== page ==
Friday, November 24, 2006

Have you heard of the Freethinkers?

I'll be out of pocket for another day or so. Lots going on this evening, then tomorrow Kathy and I are heading to Comfort, Texas for a day of shopping at a trades day in that small town off of I-10 west of San Antonio.

I find that few people know about tiny Comfort's history as home of the Freethinkers, an atheist movement from Germany whose adherents were expelled after the 1848 Revolutions in Europe, and many of whom settled in Texas. Today Comfort is a red part of a red state, religious, conservative and proud of it. But behind the present-day facade of rural conservatism lies an interesting, little-known history:

Tens of thousands of European immigrants entered Texas through the port at Galveston, and many towns in central Texas to this day have German names - Boerne, New Braunfels, Pflugerville, come to mind. Until World War I that German heritage was proudly displayed. (There are also quite a few Czechs going back, as well.) But after two wars fought against Germany, Texans of Germanic descent began to conceal their heritage, even altering their surnames in some cases to avoid being identified with America's military foes. Even so, my father has told me that in college in the late '50s he knew a student at UT-Austin from one of these small Hill Country towns whose family still spoke German in the home.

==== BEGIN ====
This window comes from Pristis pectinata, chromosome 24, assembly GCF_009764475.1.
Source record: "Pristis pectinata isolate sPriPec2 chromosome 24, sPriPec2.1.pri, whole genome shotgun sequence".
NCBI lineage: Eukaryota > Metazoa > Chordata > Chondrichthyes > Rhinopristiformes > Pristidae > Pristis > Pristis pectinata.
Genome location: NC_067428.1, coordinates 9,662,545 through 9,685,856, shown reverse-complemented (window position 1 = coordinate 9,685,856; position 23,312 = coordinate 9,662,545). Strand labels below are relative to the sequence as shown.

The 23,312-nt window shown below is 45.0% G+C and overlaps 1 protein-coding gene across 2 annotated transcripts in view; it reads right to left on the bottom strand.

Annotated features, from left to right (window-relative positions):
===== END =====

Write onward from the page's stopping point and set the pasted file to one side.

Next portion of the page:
Comfort was one of those German outposts, but its founders were essentially radical leftists exiled from their home country for political reaons. Comfort banned churches outright for many decades. It was a hotbed of abolitionism and pro-Union sentiment during the Civil War and lost many young men when they tried to send troops north to join the Union Army. Not much of that that history evident in the town today. But it's a fascinating and important piece of Texas' heritage, nonetheless, even if a seldom-acknowledged one.


800 pound gorilla said...

I would like to pose Jesus [or the legend of Jesus - as there seems to be little historical documentation of his actual existence] as the first clerical humanist. He frequently appealed to his followers' intellects and blithely ignored dogmatic dictates when their edification was dubious. "The law was made for people, and not vice versa" was one of his sayings. His flouting of conventional morality was legendary and chronicled in the New Testament. Yet, doctrinaire christian idealogues somehow managed to make him a god figure - outside the realm of humanity.

Anonymous said...

We are still here.:)